Seeking spiritual prosperity

Homily for the readings of Sept. 22, Wednesday of the XXV week in OT, year II

What role does material wealth play in the life of a Christian?

According to the more radical Protestant preachers of the “Gospel of prosperity”, God will make you rich if you are a good Christian; wealth is a sign of God’s favor, and poverty is a sign of lack of generosity towards God. The proponents of liberation theology tend to the opposite extreme; the poor are “ipso facto” the chosen ones, and the rich are unjust oppressors, such that the poor have the right to rise up in armed conflict against the rich, take their land, and divide up the spoils.

But the Bible taken as a whole does not go to such extremes, even though individual passages may seem at times to take more radical positions. The first reading today gives us a good starting point: we should want to have what we need to lead a healthy and balanced life. Less or more can both be occasions of sin. Being too focused on getting more money can lead to dishonesty and theft, and a great accumulation of wealth can lead to pride and self indulgence. But neither wealth nor poverty is intrinsically sinful or meritorious.

As the psalm indicates, the primary focus should be elsewhere. We should value the Word of God above all else. Knowing God and how to please him should be our number one preoccupation; our worldly dealings should be guided and enlightened by God’s plan for the salvation of humanity. If God grants us wealth, we should use it responsibly for the material and spiritual good of all, especially those most in need. If He allows us to experience poverty, we should trust in Him and seek the best means to obtain what we need for a dignified existence for ourselves and those who depend on us, and we should be able to depend on the support of our fellow Christians. In either case we should keep our hearts and hopes centered on the love of God and the spiritual rewards of heaven which Jesus promises to those who live for God alone.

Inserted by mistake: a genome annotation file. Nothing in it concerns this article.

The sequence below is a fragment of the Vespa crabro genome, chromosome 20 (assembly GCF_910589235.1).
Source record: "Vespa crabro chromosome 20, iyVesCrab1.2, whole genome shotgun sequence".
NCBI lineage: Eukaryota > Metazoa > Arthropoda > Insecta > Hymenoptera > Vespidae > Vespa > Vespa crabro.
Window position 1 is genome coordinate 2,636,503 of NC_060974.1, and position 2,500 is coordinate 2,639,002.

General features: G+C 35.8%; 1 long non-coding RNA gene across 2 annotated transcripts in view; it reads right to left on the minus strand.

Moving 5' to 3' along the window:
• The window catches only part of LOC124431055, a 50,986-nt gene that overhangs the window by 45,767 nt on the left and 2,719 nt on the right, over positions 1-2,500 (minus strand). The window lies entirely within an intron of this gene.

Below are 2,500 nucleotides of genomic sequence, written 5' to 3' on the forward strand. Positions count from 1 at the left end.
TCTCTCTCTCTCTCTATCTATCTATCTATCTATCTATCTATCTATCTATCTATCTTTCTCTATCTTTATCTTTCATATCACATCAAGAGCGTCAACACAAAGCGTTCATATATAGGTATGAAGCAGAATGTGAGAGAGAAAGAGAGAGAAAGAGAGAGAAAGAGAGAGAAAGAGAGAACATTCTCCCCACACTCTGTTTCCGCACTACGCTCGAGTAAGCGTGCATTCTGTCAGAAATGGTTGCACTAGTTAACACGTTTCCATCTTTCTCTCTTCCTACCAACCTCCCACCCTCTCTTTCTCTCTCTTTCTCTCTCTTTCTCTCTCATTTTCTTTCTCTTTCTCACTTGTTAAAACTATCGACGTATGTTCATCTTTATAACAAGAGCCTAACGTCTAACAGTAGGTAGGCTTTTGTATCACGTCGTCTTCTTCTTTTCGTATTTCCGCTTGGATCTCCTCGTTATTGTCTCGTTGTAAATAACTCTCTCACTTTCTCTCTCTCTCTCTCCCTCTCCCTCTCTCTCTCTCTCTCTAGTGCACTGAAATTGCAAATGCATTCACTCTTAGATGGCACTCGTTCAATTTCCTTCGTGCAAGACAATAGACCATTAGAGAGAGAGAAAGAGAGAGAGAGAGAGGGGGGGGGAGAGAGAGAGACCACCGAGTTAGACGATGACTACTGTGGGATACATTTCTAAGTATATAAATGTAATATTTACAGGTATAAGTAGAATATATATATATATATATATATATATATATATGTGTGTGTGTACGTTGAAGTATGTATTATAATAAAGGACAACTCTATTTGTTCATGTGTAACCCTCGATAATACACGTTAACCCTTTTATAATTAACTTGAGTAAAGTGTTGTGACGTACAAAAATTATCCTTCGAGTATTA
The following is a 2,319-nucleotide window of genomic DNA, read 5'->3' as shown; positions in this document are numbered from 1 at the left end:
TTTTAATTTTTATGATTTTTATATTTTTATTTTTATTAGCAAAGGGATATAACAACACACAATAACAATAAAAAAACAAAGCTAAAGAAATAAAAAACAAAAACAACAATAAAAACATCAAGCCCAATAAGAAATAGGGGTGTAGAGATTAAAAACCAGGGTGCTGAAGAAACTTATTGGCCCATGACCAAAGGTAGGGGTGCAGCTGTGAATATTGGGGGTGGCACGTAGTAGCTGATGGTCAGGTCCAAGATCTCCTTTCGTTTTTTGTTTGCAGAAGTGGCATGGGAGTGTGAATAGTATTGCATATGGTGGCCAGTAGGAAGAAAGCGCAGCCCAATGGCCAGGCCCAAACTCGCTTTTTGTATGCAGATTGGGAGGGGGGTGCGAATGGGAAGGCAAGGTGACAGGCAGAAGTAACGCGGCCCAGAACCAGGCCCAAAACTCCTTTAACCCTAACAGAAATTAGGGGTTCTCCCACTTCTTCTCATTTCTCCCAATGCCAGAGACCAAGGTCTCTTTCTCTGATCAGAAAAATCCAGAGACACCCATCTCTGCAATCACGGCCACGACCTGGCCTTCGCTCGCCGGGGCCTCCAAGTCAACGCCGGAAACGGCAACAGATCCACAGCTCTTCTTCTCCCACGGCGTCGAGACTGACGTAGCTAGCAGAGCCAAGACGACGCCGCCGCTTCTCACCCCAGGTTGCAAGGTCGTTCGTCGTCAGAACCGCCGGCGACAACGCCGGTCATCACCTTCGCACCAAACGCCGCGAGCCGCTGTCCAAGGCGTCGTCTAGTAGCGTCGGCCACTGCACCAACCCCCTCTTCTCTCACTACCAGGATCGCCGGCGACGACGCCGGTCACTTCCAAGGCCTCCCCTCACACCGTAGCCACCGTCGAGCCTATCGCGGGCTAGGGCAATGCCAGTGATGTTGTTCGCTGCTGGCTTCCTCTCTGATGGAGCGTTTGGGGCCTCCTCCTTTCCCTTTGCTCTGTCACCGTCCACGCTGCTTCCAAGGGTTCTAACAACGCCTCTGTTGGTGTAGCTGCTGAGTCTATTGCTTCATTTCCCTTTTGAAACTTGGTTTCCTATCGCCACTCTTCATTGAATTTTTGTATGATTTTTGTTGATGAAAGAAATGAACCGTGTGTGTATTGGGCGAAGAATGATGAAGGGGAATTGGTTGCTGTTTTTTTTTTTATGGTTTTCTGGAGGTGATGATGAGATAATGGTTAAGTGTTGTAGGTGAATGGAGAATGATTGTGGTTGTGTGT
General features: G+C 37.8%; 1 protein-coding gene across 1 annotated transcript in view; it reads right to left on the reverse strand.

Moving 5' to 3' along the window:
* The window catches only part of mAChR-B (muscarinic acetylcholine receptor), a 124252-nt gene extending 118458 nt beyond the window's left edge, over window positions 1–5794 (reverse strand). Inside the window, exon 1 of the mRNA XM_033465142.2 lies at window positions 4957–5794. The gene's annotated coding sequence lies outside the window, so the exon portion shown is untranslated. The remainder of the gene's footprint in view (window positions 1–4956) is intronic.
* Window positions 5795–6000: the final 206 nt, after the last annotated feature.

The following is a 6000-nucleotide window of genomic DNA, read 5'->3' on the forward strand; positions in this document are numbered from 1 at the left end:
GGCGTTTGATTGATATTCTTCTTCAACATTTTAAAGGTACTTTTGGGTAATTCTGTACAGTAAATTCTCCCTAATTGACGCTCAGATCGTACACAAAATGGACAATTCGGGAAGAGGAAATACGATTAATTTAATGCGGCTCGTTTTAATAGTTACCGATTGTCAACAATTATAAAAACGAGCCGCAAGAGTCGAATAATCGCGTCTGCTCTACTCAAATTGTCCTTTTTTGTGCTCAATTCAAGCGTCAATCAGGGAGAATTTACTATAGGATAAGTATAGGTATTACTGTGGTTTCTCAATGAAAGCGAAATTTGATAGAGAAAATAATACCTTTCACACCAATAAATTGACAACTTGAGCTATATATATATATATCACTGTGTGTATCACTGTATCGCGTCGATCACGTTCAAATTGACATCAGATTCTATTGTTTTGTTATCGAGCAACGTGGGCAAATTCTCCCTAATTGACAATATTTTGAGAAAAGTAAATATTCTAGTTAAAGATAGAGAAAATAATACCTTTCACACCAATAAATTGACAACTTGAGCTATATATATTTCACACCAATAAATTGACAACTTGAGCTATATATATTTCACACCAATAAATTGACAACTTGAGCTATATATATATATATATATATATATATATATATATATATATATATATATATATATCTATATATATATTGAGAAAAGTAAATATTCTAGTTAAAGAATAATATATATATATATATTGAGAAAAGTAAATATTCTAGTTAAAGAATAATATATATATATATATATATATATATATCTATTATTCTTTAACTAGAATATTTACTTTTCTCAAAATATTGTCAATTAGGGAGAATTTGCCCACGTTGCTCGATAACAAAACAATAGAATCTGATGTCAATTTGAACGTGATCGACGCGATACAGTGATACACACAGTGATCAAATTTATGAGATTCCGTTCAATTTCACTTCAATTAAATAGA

Some people are called by God to voluntary poverty. In the Gospel today, Jesus tells his apostles to take just the bare necessities with them on their voyages of evangelization. This is a special charism that is continued today by the many religious orders and congregations in the Church who take vows of poverty. Their willing renunciation of material possessions – lived in different ways according to their particular charism – gives them a special spiritual freedom that helps them to stay focused on their mission of preaching the Gospel without seeking material reward, and is a testimony to their faith in the heavenly reward that awaits those who renounce the world to serve God.

Let us ask the Lord today to send us his Holy Spirit to guide our use of material goods according to God’s will in our lives, seeking spiritual prosperity above all. May each one of us be a witness to the world of the love for God and eternal spiritual wealth that allows us to be in the world, but not of the world.


About Matthew Green

I am a translator, origami artist/teacher, and photographer, a blogger, former philosophy professor, and I love to sing. You can see my photos on Flickr and buy prints of some of them on Fine Art America. You can find me on Instagram, Twitter (@mehjg), and in various and sundry other social media sites on the web.
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